New research shows that cannabinoids can help treat leukemia
Researchers from St. George's, University of London have found that combining chemotherapy with cannabinoids can effectively treat leukemia. Though the tests were done in vitro, it showed that it could potentially lower the needed dose for chemo.
Working in Tandem
There’s a growing literature of research showcasing the supposed health benefits of cannabis, specifically its active chemicals like cannabinoids. These have gone to cover various diseases, most notably brain-related ones such as epilepsy, Alzheimer’s, dementia, as well as heart problems and cancer. One study even claims that cannabis could potentially reverse aging. Now, researchers from St George’s, University of London have found cannabinoids to be effective in treating leukemia.
Specifically, the research involved using phytocannabinoids — the naturally-occurring cannabinoids in the cannabis plant — in tandem with chemotherapy. “Phytocannabinoids possess anticancer activity when used alone, and a number have also been shown to combine favorably with each other in vitro in leukaemia cells to generate improved activity,” according to a study published in the International Journal of Oncology.
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Though the tests were done in the laboratory, the researchers are confident that combining phytocannabinoids with chemotherapy for leukemia patients could mean lower doses for the latter — effectively lessening its side-effects.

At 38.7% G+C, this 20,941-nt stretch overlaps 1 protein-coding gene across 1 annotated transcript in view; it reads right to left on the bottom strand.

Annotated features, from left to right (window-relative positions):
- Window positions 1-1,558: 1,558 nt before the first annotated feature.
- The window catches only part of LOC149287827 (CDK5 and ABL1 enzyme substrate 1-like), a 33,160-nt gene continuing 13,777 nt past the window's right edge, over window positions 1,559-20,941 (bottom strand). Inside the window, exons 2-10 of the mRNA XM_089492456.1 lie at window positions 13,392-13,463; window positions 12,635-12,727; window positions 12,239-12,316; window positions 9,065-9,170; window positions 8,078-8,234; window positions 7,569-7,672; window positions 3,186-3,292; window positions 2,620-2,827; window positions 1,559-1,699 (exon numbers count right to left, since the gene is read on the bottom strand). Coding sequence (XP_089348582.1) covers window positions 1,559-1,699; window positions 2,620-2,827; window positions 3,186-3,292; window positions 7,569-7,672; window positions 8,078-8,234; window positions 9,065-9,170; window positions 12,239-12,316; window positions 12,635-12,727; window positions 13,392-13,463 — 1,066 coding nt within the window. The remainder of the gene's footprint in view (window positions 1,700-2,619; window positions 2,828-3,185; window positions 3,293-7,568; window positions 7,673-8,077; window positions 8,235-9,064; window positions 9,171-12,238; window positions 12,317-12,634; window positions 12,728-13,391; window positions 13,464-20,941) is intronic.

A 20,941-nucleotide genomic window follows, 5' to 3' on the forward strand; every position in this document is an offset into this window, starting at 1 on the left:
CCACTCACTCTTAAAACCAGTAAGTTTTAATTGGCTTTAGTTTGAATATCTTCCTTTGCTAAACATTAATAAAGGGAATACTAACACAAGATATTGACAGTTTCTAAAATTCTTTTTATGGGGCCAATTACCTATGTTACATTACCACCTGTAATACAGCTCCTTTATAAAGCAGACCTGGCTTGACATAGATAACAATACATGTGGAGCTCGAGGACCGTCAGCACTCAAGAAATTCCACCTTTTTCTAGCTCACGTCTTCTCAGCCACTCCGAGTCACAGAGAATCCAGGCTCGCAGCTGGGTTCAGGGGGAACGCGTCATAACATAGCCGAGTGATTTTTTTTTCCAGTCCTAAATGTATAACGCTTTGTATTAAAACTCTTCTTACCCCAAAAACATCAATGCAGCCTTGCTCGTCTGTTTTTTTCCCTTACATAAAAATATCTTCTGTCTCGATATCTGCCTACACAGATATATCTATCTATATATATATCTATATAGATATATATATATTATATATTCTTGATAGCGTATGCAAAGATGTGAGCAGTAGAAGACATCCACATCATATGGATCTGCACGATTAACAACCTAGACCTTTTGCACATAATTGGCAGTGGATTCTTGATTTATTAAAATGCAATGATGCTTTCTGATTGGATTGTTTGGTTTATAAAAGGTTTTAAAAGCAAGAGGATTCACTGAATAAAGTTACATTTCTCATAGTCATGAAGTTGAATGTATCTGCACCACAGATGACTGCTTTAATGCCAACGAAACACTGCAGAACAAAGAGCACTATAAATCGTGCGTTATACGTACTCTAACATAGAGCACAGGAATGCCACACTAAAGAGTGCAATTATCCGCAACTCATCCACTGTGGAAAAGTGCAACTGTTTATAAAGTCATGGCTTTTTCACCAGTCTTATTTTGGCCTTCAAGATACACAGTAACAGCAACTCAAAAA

In Concentrated Doses
As with most studies involving cannabis, it’s worth mentioning that it’s not possible to achieve the effects claimed by the study by recreational use of the drug. “These extracts are highly concentrated and purified, so smoking marijuana will not have a similar effect,” lead researcher Wai Liu said in a press release. “But cannabinoids are a very exciting prospect in oncology, and studies such as ours serve to establish the best ways that they should be used to maximize a therapeutic effect.”
With cancer’s continuing prevalence, research into potential treatments have become rather creative over the past years. Gene therapy is, perhaps, the most popular and other explore the use of nanoparticles. The strangest of these potential treatments is in an anti-cancer drug-delivery mechanism courtesy of sperm cells. At any rate, for a fight against one of the world’s deadliest diseases, we need all the help we could get.